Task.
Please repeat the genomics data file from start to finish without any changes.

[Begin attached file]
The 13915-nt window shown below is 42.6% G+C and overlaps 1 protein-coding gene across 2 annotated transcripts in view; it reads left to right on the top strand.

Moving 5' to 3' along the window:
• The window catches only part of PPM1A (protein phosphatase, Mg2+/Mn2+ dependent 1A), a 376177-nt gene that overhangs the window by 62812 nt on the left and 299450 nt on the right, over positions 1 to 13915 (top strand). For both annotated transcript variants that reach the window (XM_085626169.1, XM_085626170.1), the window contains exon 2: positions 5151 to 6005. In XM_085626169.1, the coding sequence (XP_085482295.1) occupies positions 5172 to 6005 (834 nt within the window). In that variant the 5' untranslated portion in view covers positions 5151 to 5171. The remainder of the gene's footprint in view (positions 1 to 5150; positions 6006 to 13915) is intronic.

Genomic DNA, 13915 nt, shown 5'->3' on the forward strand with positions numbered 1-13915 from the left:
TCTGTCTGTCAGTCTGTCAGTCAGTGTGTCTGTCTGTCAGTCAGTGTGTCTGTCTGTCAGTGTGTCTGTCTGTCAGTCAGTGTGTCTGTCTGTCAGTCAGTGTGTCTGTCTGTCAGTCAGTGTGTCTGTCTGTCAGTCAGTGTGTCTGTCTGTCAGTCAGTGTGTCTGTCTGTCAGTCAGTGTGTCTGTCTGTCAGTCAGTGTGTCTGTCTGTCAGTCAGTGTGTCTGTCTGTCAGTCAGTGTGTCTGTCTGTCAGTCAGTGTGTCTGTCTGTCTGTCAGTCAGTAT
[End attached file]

The 13915-nt window shown below is 42.6% G+C and overlaps 1 protein-coding gene across 2 annotated transcripts in view; it reads left to right on the top strand.

Moving 5' to 3' along the window:
• The window catches only part of PPM1A (protein phosphatase, Mg2+/Mn2+ dependent 1A), a 376177-nt gene that overhangs the window by 62812 nt on the left and 299450 nt on the right, over positions 1 to 13915 (top strand). For both annotated transcript variants that reach the window (XM_085626169.1, XM_085626170.1), the window contains exon 2: positions 5151 to 6005. In XM_085626169.1, the coding sequence (XP_085482295.1) occupies positions 5172 to 6005 (834 nt within the window). In that variant the 5' untranslated portion in view covers positions 5151 to 5171. The remainder of the gene's footprint in view (positions 1 to 5150; positions 6006 to 13915) is intronic.

Genomic DNA, 13915 nt, shown 5'->3' on the forward strand with positions numbered 1-13915 from the left:
TCTGTCTGTCAGTCTGTCAGTCAGTGTGTCTGTCTGTCAGTCAGTGTGTCTGTCTGTCAGTGTGTCTGTCTGTCAGTCAGTGTGTCTGTCTGTCAGTCAGTGTGTCTGTCTGTCAGTCAGTGTGTCTGTCTGTCAGTCAGTGTGTCTGTCTGTCAGTCAGTGTGTCTGTCTGTCAGTCAGTGTGTCTGTCTGTCAGTCAGTGTGTCTGTCTGTCAGTCAGTGTGTCTGTCTGTCAGTCAGTGTGTCTGTCTGTCAGTCAGTGTGTCTGTCTGTCTGTCAGTCAGTAT